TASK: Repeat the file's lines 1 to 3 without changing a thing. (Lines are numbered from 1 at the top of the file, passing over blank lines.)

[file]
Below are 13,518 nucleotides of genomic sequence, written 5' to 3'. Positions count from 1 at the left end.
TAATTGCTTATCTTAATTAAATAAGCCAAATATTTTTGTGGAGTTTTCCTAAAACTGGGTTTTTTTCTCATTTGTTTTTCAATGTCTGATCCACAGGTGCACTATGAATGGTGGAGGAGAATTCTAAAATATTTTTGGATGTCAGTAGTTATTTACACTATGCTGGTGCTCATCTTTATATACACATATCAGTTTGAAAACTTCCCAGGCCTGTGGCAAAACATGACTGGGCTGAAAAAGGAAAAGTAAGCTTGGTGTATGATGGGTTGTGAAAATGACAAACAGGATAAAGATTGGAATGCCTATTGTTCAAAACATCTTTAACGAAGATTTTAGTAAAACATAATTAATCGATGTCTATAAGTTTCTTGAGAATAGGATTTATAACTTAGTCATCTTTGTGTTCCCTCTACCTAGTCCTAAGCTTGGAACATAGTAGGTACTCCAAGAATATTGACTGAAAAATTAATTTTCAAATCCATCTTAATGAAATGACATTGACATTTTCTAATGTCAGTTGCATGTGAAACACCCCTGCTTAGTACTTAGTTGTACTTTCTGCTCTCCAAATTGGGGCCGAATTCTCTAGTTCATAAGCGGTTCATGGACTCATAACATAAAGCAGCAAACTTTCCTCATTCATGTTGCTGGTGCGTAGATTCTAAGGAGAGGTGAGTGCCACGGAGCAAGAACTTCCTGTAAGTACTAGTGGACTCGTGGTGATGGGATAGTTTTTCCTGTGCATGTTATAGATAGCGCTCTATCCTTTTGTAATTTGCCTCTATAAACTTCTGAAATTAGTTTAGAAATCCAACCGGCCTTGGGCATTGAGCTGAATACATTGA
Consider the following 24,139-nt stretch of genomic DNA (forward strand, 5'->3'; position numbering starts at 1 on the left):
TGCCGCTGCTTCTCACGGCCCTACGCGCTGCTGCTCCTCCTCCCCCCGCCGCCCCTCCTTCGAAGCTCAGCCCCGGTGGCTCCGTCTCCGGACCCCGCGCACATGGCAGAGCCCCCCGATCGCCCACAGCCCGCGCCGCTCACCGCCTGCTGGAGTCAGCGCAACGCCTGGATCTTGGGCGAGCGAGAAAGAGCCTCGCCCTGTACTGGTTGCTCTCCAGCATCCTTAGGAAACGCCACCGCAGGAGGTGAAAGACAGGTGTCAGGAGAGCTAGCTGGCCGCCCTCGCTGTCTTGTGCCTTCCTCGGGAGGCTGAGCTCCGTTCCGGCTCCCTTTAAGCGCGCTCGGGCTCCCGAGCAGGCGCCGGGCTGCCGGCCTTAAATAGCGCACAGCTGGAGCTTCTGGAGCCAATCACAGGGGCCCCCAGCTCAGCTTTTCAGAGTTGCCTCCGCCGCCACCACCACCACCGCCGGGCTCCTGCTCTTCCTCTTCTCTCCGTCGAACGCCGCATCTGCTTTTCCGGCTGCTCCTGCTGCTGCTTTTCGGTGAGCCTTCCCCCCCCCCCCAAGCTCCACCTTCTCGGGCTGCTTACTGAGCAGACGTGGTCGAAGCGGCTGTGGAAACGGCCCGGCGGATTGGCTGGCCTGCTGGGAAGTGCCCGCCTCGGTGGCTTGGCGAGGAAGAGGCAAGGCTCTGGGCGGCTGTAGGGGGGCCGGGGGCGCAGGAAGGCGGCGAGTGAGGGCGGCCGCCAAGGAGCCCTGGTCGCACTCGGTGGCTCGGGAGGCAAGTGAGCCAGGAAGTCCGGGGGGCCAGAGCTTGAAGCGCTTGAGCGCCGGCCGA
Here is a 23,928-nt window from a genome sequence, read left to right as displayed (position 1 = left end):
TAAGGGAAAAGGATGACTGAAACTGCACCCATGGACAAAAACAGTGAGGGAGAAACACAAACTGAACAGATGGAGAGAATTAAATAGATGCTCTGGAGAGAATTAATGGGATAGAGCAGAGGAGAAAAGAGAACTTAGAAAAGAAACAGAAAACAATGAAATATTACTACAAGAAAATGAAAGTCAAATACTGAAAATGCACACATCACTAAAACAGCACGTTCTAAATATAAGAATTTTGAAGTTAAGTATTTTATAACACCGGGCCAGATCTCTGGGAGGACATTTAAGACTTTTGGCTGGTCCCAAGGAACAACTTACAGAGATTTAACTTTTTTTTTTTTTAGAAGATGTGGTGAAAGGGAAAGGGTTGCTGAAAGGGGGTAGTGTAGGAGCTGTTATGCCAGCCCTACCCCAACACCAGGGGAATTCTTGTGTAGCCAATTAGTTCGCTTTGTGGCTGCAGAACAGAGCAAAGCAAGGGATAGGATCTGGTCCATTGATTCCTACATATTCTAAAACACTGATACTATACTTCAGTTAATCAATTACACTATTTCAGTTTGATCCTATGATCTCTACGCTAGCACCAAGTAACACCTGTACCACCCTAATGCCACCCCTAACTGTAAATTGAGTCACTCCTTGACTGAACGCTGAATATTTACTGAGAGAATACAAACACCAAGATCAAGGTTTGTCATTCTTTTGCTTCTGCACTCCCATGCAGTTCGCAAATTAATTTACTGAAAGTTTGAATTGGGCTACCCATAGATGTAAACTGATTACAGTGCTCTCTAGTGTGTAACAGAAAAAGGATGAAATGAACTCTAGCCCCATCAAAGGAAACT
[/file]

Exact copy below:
Below are 13,518 nucleotides of genomic sequence, written 5' to 3'. Positions count from 1 at the left end.
TAATTGCTTATCTTAATTAAATAAGCCAAATATTTTTGTGGAGTTTTCCTAAAACTGGGTTTTTTTCTCATTTGTTTTTCAATGTCTGATCCACAGGTGCACTATGAATGGTGGAGGAGAATTCTAAAATATTTTTGGATGTCAGTAGTTATTTACACTATGCTGGTGCTCATCTTTATATACACATATCAGTTTGAAAACTTCCCAGGCCTGTGGCAAAACATGACTGGGCTGAAAAAGGAAAAGTAAGCTTGGTGTATGATGGGTTGTGAAAATGACAAACAGGATAAAGATTGGAATGCCTATTGTTCAAAACATCTTTAACGAAGATTTTAGTAAAACATAATTAATCGATGTCTATAAGTTTCTTGAGAATAGGATTTATAACTTAGTCATCTTTGTGTTCCCTCTACCTAGTCCTAAGCTTGGAACATAGTAGGTACTCCAAGAATATTGACTGAAAAATTAATTTTCAAATCCATCTTAATGAAATGACATTGACATTTTCTAATGTCAGTTGCATGTGAAACACCCCTGCTTAGTACTTAGTTGTACTTTCTGCTCTCCAAATTGGGGCCGAATTCTCTAGTTCATAAGCGGTTCATGGACTCATAACATAAAGCAGCAAACTTTCCTCATTCATGTTGCTGGTGCGTAGATTCTAAGGAGAGGTGAGTGCCACGGAGCAAGAACTTCCTGTAAGTACTAGTGGACTCGTGGTGATGGGATAGTTTTTCCTGTGCATGTTATAGATAGCGCTCTATCCTTTTGTAATTTGCCTCTATAAACTTCTGAAATTAGTTTAGAAATCCAACCGGCCTTGGGCATTGAGCTGAATACATTGA
Consider the following 24,139-nt stretch of genomic DNA (forward strand, 5'->3'; position numbering starts at 1 on the left):